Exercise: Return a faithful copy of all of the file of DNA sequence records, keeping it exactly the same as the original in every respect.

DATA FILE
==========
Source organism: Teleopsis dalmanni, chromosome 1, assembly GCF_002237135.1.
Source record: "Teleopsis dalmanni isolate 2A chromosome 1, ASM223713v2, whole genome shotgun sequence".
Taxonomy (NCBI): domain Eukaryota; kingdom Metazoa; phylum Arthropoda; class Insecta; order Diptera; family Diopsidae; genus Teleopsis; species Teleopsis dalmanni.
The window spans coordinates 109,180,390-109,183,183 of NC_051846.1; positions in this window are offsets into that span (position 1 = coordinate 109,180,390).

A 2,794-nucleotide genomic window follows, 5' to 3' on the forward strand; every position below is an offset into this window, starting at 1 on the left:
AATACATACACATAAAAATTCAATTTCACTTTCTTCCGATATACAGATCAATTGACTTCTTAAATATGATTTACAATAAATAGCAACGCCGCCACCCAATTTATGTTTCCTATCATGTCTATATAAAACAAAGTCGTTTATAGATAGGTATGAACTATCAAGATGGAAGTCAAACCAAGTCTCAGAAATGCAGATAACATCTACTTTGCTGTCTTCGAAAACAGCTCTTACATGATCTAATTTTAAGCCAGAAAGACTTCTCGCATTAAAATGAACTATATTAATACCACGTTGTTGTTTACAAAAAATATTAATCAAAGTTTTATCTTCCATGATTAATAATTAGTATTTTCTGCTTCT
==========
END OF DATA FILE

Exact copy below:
Source organism: Teleopsis dalmanni, chromosome 1, assembly GCF_002237135.1.
Source record: "Teleopsis dalmanni isolate 2A chromosome 1, ASM223713v2, whole genome shotgun sequence".
Taxonomy (NCBI): domain Eukaryota; kingdom Metazoa; phylum Arthropoda; class Insecta; order Diptera; family Diopsidae; genus Teleopsis; species Teleopsis dalmanni.
The window spans coordinates 109,180,390-109,183,183 of NC_051846.1; positions in this window are offsets into that span (position 1 = coordinate 109,180,390).

A 2,794-nucleotide genomic window follows, 5' to 3' on the forward strand; every position below is an offset into this window, starting at 1 on the left:
AATACATACACATAAAAATTCAATTTCACTTTCTTCCGATATACAGATCAATTGACTTCTTAAATATGATTTACAATAAATAGCAACGCCGCCACCCAATTTATGTTTCCTATCATGTCTATATAAAACAAAGTCGTTTATAGATAGGTATGAACTATCAAGATGGAAGTCAAACCAAGTCTCAGAAATGCAGATAACATCTACTTTGCTGTCTTCGAAAACAGCTCTTACATGATCTAATTTTAAGCCAGAAAGACTTCTCGCATTAAAATGAACTATATTAATACCACGTTGTTGTTTACAAAAAATATTAATCAAAGTTTTATCTTCCATGATTAATAATTAGTATTTTCTGCTTCT